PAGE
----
Post-exertional malaise: FDA recognizes that post-exertional malaise and exercise capacity are two different potential areas of treatment benefit. Either exercise testing or PROs measuring post-exertional symptoms can be used to measure efficacy of treatment, recognizing that some tools would not be appropriate for severely impaired patients. (page 5)

Quality of life: As for general measures of effectiveness, FDA will consider health-related quality of life measures validated in other conditions. Direct evidence of improvement in a patient’s performance of work, household, and personal tasks can demonstrate treatment benefit. (page 6)

How long: Given the chronic nature of CFS/ME, treatment trials must last at least 24 weeks, and possibly longer. Two definitive trials showing efficacy should be sufficient. Long-term safety trials must be conducted, given that treatment is likely to be prolonged. (page 6, 7)

Combos: A new drug product can include a combination form of two or more individual drugs. This is important because several clinical trials of combination therapies are in the works. In addition, a drug product that requires a specific accessory (like an injector) must ensure the device is approved as well. (page 7)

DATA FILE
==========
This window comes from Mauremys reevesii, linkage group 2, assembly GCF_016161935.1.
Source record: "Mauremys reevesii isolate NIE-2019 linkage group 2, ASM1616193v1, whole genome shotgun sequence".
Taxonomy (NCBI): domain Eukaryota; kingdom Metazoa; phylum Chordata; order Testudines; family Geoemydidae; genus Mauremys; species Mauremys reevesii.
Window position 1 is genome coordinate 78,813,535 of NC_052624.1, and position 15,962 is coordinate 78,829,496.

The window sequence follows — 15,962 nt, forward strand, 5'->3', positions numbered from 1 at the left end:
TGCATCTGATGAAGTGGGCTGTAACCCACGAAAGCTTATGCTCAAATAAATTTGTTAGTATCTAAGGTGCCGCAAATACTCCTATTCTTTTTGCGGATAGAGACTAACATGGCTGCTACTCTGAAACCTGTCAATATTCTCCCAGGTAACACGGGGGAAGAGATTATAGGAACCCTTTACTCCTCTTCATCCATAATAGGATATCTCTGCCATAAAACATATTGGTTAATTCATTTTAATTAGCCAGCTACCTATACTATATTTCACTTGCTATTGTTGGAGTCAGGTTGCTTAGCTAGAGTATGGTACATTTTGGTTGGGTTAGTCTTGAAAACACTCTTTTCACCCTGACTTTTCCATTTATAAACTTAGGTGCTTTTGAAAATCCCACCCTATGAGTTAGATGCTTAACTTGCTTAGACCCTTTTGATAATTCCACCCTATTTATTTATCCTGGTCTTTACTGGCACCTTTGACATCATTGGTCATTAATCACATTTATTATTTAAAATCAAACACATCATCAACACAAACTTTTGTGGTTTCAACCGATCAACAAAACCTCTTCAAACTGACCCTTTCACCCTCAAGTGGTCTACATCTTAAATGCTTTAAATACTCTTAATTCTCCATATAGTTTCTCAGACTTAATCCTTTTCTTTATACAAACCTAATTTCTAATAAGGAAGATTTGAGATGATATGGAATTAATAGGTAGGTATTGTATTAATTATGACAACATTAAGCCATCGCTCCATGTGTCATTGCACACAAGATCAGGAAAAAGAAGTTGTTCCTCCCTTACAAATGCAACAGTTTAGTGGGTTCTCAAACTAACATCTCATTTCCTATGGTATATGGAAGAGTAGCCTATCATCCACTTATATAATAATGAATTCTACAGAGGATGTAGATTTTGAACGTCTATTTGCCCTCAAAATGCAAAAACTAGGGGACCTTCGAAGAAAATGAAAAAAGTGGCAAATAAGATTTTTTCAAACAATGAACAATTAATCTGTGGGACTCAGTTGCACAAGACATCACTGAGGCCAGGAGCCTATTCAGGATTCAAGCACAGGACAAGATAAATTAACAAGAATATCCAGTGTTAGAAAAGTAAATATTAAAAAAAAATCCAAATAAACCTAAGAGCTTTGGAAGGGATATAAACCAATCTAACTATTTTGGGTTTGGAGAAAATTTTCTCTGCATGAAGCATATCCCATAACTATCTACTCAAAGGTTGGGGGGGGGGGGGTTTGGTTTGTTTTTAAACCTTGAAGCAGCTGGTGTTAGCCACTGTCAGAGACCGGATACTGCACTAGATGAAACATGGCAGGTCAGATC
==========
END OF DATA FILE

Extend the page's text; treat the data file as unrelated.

*Credit to @mrkipping on Twitter for putting out the first notice I saw about the document. Disclaimer: I am a member of the FDA’s Patient Representative Program. However, this post represents my personal opinions and are not comments made in any official or formal capacity.

 

  1. Robert Morley
    March 10th, 2014 at 18:49 | #1

    While I know we’d all like for there to be concrete criteria applied to ME/CFS, I like how they’ve handled this topic here. Yes, it can still leave the door open for some very broad definitions, but with the requirement that efficacy be demonstrated and any subgroups noted, I think it works. If a treatment happens to be effective on all of us, great! If it only seems to affect certain subgroups, they’re required to note that. Seems like a good approach to me.

    While I realize this is intended to apply to drugs, looking at some of their requirements—like diagnostic criteria, PEM, qualify of life, and duration—I have to wonder how the PACE trial would have faired if this had been applied there.

    • Jennie Spotila
      March 10th, 2014 at 18:57 | #2

      Given what we know of the PACE methodology, not well at all! Changing your analysis plan post hoc is a very bad thing.

  2. Rebecca
    March 10th, 2014 at 19:38 | #3

    What are PROs?

    • Jennie Spotila
      March 10th, 2014 at 20:44 | #4

      Patient Reported Outcomes. It refers to questionnaires and other ways of measuring the patient’s experience of symptoms and quality of life.

  3. Tina
    March 10th, 2014 at 20:59 | #5

    I note they want to use measurement tools for other diseases. I can see positive and negative for this. Positive is that it legitimizes our illness in that it isn’t that weird disease that isn’t like anything else. Negative because we really do have symptom fluctuation unlike any other disease, at least to that extreme.

    CDC is big on the PROMISE tool, saying it exists and is used in other diseases, and they think it will work for our disease too.

  4. Robert Morley
    March 10th, 2014 at 21:05 | #6

    @Robert Morley
    One of the things I hate about CFS is how often I make homonym typos without realizing it now. :)

    “faired” = “fared”